These arguments, though, do not explain cases in which direction of asymmetry is the same in the majority of the population. One possibility is that there are group pressures for conformity in lateralized functions. In human societies, manufactured objects are often intrinsically asymmetrical and constructed for the convenience of right-handers and inconvenience of left-handers—these include scissors, books, magazines, musical instruments and even the placement of door handles. Convention demands that we shake hands and salute with the right hand. Of course, these asymmetries may be the consequence rather than the cause of right-hand dominance, and conformity in lateralized behaviour need not depend on biological asymmetry, except perhaps in the sense that asymmetry is a necessary requirement for the ability to tell left from right (Corballis & Beale 1970). In driving, for example, our very survival demands that we keep to the appropriate side of the road, but, in some countries, this is the left side and some the right.
If conformity does play a role in the shaping of directional asymmetries, we might expect asymmetries to be more pronounced in gregarious species than in those in which individuals are relatively isolated. There is some evidence that this may be so. In fishes, shoaling is a means of protection, and it is adaptive if all fishes in a shoal turn in the same direction when confronted with a predator, particularly if the predator is directly in front and turning in either direction would be equally effective. Bisazza et al. (2000) found that, among species of shoaling fishes, all six demonstrated a turning bias at the population level, whereas, among 10 species of non-shoaling fishes, six did not show a population-level bias, although all showed a bias at the individual level. Other pertinent evidence is difficult to find, and Vallortigara & Rogers (2005) pointed out that the gregariousness may change over time, and the conditions that led to population-level lateralization in the first place may no longer apply to extant species.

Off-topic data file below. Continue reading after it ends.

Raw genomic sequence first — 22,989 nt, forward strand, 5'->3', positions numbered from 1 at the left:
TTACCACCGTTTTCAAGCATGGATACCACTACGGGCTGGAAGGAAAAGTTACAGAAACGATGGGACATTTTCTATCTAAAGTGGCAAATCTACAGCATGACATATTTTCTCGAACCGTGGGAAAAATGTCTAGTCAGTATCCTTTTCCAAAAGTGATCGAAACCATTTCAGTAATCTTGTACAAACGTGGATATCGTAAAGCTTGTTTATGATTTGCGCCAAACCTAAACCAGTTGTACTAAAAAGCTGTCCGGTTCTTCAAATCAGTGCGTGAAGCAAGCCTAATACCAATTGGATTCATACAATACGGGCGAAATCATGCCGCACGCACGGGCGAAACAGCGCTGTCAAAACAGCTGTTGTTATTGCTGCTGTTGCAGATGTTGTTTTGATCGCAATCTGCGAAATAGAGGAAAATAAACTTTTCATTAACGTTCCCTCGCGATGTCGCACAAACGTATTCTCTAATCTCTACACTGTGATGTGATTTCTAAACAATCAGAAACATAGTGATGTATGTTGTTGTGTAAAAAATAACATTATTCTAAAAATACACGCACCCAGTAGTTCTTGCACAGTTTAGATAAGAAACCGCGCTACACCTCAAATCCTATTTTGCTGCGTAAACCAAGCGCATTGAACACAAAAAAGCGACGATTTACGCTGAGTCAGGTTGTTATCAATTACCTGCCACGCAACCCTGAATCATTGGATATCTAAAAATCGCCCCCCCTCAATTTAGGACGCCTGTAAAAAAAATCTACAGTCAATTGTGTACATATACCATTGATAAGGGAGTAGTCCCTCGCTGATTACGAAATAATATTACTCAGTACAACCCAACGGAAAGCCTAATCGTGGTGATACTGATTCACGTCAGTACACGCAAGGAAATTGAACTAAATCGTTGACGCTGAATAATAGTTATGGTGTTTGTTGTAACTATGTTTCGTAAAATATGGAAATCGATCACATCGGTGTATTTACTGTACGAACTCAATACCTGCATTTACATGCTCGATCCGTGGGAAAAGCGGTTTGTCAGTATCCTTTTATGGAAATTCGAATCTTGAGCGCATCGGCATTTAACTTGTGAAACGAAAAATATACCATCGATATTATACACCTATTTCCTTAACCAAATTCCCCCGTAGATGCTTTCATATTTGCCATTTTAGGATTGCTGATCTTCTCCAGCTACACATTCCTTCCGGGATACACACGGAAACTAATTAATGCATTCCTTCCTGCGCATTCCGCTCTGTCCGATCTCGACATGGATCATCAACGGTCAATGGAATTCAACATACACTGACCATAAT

It is also possible that population-level asymmetries are based on some underlying property of living matter, such as the helical coiling of amino acids. For some speculation along these lines, see the final chapter of McManus (2002).
If cerebral asymmetry were clearly adaptive, one might ask why it varies between individuals, and is sometimes even reversed. We have seen that the variation, in humans at least, may be best described in terms of the presence versus the absence of a population-level lateralizing influence, such as the RS+ or D allele, rather than in terms of opposite directions of asymmetry. If asymmetry were the sole consideration, then one might expect the entire population to show the same direction of asymmetry (e.g. all people right-handed and left-cerebrally dominant for language), or perhaps equal numbers of individuals showing opposite directions of asymmetry (e.g. half the population left-handed and half right-handed). This state of affairs has been called antisymmetry and applies to the asymmetry of the claws in male fiddler crabs—one claw is larger than the other, but the larger one is as likely to be on the left as on the right. But the behavioural and cerebral asymmetries evident in both humans and non-human species apply only to a majority, with a significant minority showing either reversed asymmetry or a lack of asymmetry.